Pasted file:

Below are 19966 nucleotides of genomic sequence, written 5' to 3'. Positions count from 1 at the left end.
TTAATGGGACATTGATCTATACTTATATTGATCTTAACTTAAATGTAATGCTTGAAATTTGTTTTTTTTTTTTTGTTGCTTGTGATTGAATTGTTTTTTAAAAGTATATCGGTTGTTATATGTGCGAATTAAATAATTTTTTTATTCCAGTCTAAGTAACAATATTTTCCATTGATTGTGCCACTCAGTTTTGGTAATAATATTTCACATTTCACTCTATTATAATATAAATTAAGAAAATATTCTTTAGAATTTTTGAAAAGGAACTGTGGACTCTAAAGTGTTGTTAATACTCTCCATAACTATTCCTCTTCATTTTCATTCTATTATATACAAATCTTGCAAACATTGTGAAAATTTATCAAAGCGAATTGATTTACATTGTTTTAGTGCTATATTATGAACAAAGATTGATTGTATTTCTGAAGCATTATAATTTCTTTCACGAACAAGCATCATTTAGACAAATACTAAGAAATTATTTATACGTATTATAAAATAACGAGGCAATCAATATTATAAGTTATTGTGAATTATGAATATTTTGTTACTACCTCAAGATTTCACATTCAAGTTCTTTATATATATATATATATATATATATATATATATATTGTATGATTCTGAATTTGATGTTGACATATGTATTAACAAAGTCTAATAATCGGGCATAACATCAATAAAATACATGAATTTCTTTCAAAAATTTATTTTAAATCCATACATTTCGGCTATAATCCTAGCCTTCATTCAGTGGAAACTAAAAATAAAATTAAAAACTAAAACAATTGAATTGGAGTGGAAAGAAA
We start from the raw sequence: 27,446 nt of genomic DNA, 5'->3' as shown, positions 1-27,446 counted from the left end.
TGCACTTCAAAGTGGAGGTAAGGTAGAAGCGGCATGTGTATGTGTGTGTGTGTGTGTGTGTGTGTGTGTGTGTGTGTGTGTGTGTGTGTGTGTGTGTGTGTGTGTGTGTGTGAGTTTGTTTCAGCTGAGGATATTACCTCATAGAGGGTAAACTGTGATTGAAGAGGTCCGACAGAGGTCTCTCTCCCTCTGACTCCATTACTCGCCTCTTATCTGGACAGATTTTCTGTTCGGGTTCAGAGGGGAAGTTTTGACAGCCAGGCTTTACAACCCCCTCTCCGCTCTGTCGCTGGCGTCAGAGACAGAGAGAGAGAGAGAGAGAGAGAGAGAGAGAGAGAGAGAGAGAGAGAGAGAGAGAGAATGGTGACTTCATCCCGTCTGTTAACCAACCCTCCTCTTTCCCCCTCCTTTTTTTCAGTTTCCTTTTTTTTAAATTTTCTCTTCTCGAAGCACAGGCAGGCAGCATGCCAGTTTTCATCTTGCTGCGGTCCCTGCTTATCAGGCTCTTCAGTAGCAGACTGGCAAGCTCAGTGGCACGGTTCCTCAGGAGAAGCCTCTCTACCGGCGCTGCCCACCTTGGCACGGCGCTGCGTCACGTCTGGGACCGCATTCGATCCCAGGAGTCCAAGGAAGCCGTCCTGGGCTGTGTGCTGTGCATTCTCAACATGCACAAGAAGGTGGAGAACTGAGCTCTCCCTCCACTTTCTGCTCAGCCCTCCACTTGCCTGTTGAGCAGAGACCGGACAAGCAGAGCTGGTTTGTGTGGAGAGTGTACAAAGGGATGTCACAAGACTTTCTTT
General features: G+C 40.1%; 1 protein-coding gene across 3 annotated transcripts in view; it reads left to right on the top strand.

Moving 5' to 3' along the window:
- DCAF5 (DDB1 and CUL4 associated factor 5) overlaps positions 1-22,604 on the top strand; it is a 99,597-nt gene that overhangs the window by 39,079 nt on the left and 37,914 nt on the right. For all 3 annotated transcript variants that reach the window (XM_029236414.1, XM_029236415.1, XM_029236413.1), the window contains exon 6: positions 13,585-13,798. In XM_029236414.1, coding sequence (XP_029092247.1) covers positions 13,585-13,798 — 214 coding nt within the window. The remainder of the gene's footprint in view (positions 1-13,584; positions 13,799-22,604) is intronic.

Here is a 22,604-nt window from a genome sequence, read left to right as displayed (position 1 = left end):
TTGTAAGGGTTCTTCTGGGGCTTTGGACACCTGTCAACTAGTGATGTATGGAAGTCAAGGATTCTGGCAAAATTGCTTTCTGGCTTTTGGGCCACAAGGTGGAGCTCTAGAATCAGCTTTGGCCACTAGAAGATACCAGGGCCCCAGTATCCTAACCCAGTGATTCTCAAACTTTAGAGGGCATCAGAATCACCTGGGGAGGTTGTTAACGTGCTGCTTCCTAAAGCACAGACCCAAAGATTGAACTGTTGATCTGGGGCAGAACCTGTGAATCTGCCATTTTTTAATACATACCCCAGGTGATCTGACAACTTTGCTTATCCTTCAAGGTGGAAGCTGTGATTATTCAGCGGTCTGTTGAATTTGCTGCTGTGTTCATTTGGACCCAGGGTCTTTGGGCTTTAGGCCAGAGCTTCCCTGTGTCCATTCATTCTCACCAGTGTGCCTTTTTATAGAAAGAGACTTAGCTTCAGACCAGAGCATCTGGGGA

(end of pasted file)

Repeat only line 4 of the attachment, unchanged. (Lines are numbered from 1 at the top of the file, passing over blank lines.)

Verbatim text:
TGCACTTCAAAGTGGAGGTAAGGTAGAAGCGGCATGTGTATGTGTGTGTGTGTGTGTGTGTGTGTGTGTGTGTGTGTGTGTGTGTGTGTGTGTGTGTGTGTGTGTGTGTGTGAGTTTGTTTCAGCTGAGGATATTACCTCATAGAGGGTAAACTGTGATTGAAGAGGTCCGACAGAGGTCTCTCTCCCTCTGACTCCATTACTCGCCTCTTATCTGGACAGATTTTCTGTTCGGGTTCAGAGGGGAAGTTTTGACAGCCAGGCTTTACAACCCCCTCTCCGCTCTGTCGCTGGCGTCAGAGACAGAGAGAGAGAGAGAGAGAGAGAGAGAGAGAGAGAGAGAGAGAGAGAGAGAGAGAGAATGGTGACTTCATCCCGTCTGTTAACCAACCCTCCTCTTTCCCCCTCCTTTTTTTCAGTTTCCTTTTTTTTAAATTTTCTCTTCTCGAAGCACAGGCAGGCAGCATGCCAGTTTTCATCTTGCTGCGGTCCCTGCTTATCAGGCTCTTCAGTAGCAGACTGGCAAGCTCAGTGGCACGGTTCCTCAGGAGAAGCCTCTCTACCGGCGCTGCCCACCTTGGCACGGCGCTGCGTCACGTCTGGGACCGCATTCGATCCCAGGAGTCCAAGGAAGCCGTCCTGGGCTGTGTGCTGTGCATTCTCAACATGCACAAGAAGGTGGAGAACTGAGCTCTCCCTCCACTTTCTGCTCAGCCCTCCACTTGCCTGTTGAGCAGAGACCGGACAAGCAGAGCTGGTTTGTGTGGAGAGTGTACAAAGGGATGTCACAAGACTTTCTTT